Your support system doesn’t have to be large – the quality of your connections is far more important than the quantity. Having just one or two people who you can open up to, trust to keep your confidence, and know won’t judge you goes a long way. More often than not, it’s shame and embarrassment that holds people back from seeking help. If there isn’t anyone you feel safe being vulnerable with, consider finding a mental health professional to hold that space for you.
I don’t know how to ask for support.
Initiating a conversation about how you’re struggling is never easy. It’s normal to worry about coming off as ‘needy’ or ‘weak’, but everyone needs some extra support from time to time. Most people are happy to help out if approached with a genuine request for support. You may find it easier to ask for something specific: “Could you take care of dinner tonight so I don’t have to think about cooking when I get home?” or “Are you free to video chat sometime soon? I really need to vent.”
The people around you may not have any idea of what you’re truly going through. Share what’s going on with the people in your life. Tell your coworkers about that stressor in your personal life and tell your partner about how overwhelming work has been.
You might assume that someone you spend a lot of time with must know how you’re really feeling, but they often don’t. Just starting that conversation can clue them into what kind of support you need.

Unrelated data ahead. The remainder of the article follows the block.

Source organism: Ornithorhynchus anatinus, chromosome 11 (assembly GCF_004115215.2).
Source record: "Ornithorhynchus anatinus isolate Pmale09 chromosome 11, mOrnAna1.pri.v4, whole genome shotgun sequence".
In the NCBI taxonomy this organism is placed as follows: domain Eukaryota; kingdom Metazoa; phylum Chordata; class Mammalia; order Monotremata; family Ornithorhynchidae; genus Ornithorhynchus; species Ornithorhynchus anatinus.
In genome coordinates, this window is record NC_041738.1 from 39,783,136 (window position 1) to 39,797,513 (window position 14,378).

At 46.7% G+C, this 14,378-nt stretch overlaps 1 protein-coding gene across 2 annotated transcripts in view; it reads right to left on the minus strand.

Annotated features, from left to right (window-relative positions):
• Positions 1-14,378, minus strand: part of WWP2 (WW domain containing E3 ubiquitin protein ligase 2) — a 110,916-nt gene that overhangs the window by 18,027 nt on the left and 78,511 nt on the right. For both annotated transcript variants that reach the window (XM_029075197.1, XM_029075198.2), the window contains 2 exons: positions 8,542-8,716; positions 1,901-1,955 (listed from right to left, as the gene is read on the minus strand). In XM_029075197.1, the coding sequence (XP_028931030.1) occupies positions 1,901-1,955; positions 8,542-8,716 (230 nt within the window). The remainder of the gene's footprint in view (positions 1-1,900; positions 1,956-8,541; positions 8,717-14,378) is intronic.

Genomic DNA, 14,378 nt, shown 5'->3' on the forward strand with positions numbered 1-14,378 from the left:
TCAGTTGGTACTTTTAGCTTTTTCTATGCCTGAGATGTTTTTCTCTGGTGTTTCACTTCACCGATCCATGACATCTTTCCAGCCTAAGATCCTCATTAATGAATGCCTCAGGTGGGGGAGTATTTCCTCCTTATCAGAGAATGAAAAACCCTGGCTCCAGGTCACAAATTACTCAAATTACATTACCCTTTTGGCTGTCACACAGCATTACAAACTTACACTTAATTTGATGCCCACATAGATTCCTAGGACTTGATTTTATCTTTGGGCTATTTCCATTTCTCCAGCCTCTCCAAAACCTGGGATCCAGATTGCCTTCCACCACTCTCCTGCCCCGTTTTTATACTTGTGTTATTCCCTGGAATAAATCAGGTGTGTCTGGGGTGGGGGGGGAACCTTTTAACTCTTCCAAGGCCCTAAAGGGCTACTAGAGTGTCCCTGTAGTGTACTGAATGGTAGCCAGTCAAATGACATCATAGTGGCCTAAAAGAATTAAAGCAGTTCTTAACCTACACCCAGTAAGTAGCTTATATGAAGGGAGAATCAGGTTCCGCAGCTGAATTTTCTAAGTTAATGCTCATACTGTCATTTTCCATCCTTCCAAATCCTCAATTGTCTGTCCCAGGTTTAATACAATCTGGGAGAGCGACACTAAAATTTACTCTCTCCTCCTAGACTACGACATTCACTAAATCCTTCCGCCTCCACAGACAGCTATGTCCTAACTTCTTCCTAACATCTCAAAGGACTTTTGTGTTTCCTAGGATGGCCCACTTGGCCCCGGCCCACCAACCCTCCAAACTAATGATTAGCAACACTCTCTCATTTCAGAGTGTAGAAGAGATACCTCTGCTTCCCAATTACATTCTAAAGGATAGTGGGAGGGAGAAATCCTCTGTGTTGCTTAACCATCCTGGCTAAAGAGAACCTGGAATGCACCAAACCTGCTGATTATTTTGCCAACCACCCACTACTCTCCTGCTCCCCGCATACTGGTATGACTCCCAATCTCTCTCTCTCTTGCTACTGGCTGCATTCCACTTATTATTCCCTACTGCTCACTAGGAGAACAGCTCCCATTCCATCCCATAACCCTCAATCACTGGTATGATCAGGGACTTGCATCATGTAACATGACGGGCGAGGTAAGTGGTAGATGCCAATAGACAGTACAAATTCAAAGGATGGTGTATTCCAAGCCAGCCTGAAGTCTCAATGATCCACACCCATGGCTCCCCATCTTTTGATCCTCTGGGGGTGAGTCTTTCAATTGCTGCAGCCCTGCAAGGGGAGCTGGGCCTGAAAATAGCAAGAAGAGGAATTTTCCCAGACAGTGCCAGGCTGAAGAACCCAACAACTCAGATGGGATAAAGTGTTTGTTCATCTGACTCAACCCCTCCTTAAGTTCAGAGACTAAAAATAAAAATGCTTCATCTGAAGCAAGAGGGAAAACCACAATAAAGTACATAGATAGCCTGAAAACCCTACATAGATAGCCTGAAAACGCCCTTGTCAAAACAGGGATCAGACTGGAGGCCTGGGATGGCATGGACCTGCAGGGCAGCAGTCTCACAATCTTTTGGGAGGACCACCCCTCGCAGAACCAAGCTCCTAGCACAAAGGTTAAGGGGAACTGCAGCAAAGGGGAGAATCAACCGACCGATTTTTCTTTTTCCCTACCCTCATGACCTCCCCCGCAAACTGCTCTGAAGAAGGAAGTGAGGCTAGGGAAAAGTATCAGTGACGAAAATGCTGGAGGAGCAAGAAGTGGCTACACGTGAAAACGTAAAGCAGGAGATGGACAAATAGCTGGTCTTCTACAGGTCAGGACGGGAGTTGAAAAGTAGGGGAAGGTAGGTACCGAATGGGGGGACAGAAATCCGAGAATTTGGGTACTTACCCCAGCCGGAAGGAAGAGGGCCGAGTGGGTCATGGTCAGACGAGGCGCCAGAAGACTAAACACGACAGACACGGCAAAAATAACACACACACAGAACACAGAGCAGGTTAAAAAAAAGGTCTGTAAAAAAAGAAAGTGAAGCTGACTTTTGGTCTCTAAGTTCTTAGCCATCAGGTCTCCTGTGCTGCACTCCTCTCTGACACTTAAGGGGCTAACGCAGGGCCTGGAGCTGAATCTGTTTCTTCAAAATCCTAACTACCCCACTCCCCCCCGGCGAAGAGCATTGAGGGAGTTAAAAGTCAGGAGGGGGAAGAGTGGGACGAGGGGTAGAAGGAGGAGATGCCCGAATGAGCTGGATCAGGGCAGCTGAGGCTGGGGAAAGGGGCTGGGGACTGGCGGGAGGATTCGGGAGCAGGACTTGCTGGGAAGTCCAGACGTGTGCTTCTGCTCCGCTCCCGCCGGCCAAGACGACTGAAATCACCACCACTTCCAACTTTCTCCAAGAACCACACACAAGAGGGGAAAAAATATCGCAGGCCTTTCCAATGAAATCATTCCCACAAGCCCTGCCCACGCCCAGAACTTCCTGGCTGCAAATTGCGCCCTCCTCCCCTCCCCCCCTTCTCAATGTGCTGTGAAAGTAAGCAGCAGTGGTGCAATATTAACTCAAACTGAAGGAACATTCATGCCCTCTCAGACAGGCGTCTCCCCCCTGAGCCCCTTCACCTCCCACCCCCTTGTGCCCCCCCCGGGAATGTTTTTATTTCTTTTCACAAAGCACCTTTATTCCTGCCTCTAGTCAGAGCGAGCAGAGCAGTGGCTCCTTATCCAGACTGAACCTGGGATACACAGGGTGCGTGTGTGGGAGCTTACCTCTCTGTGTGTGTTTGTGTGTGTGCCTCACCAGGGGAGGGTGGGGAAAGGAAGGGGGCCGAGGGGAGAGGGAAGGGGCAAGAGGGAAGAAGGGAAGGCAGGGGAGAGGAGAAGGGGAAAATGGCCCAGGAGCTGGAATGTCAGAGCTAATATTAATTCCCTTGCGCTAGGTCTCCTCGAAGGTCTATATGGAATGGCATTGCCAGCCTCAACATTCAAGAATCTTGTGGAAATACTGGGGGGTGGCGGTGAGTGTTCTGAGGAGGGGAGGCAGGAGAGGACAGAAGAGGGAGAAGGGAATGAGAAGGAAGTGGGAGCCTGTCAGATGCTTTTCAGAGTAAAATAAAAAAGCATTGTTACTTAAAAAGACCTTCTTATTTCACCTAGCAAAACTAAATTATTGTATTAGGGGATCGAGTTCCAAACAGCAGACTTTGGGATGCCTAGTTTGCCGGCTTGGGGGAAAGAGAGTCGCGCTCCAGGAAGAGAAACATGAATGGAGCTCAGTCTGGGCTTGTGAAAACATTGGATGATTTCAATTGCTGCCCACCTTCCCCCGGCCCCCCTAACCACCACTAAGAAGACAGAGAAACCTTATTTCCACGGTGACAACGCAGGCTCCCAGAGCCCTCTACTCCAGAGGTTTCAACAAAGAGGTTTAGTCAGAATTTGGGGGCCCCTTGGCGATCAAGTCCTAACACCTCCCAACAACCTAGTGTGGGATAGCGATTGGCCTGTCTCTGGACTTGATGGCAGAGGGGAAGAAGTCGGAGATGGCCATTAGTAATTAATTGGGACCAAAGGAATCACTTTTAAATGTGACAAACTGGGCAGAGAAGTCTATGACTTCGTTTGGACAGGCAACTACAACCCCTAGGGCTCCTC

An especially simple way to seek support is by asking someone else how they’re doing (although avoid this if you aren’t in the headspace to support them as well). They may answer with a simple “good, you?” – this is often our default response, whether it’s true or not. You don’t have to dive into everything at once, but try responding with a bit more honesty – something like “eh, I’ve actually been having a hard time lately” opens the door for the conversation to turn into something more supportive than just superficial. And try to be honest when others ask how you’re doing; initiating vulnerability often leads to the same from others.
I’m still not okay.
If talking things through with the people in your life doesn’t help, you may be struggling with a mental health condition. Taking an online screen at mhascreening.org is one of the quickest ways to determine if you are experiencing symptoms of something like depression or anxiety. You may want to seek out a therapist to help you process your emotions and learn new coping strategies. There are also healthcare worker-specific hotlines you can utilize for mental health help, like the Physician Support Line (1-888-409-0141) or Magellan Health’s 24-hour crisis line (1-800-327-7451).
Remember that emotional support looks different to everyone – maybe you want help problem solving, or maybe you just want to vent. You might want to talk with someone who understands first-hand, or you might want an objective third-party. Whatever way you feel most supported is valid, and it’s important for you to receive that support.
[i] The Schwartz Center. (2020). Supporting Healthcare Professionals During Unprecedented Times. https://www.theschwartzcenter.org/covid-19/
[ii] Austen, L. (2016, July). Increasing emotional support for healthcare workers can rebalance clinical detachment and empathy. British Journal of General Practice, 66(648), 376-377. doi: 10.3399/bjgp16X685957